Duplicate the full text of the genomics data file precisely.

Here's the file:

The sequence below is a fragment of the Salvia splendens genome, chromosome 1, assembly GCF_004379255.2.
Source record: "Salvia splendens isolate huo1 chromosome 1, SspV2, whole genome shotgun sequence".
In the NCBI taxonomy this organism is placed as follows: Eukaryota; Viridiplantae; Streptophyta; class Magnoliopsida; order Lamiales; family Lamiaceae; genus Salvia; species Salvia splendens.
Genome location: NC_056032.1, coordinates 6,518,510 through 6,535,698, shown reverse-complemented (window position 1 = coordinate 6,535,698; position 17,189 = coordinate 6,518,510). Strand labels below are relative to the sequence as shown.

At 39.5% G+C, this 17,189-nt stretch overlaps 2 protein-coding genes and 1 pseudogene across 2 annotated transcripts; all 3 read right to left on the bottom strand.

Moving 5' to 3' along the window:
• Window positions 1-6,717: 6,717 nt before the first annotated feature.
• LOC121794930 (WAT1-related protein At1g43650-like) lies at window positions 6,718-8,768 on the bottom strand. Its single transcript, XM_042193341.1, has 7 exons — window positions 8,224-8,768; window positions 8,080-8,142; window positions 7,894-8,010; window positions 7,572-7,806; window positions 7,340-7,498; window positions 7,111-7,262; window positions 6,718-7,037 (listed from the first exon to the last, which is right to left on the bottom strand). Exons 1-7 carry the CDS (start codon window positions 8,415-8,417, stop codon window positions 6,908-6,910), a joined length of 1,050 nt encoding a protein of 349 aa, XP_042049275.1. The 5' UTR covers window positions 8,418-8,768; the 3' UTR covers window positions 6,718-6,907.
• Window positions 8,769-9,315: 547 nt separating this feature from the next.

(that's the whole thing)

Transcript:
The sequence below is a fragment of the Salvia splendens genome, chromosome 1, assembly GCF_004379255.2.
Source record: "Salvia splendens isolate huo1 chromosome 1, SspV2, whole genome shotgun sequence".
In the NCBI taxonomy this organism is placed as follows: Eukaryota; Viridiplantae; Streptophyta; class Magnoliopsida; order Lamiales; family Lamiaceae; genus Salvia; species Salvia splendens.
Genome location: NC_056032.1, coordinates 6,518,510 through 6,535,698, shown reverse-complemented (window position 1 = coordinate 6,535,698; position 17,189 = coordinate 6,518,510). Strand labels below are relative to the sequence as shown.

At 39.5% G+C, this 17,189-nt stretch overlaps 2 protein-coding genes and 1 pseudogene across 2 annotated transcripts; all 3 read right to left on the bottom strand.

Moving 5' to 3' along the window:
• Window positions 1-6,717: 6,717 nt before the first annotated feature.
• LOC121794930 (WAT1-related protein At1g43650-like) lies at window positions 6,718-8,768 on the bottom strand. Its single transcript, XM_042193341.1, has 7 exons — window positions 8,224-8,768; window positions 8,080-8,142; window positions 7,894-8,010; window positions 7,572-7,806; window positions 7,340-7,498; window positions 7,111-7,262; window positions 6,718-7,037 (listed from the first exon to the last, which is right to left on the bottom strand). Exons 1-7 carry the CDS (start codon window positions 8,415-8,417, stop codon window positions 6,908-6,910), a joined length of 1,050 nt encoding a protein of 349 aa, XP_042049275.1. The 5' UTR covers window positions 8,418-8,768; the 3' UTR covers window positions 6,718-6,907.
• Window positions 8,769-9,315: 547 nt separating this feature from the next.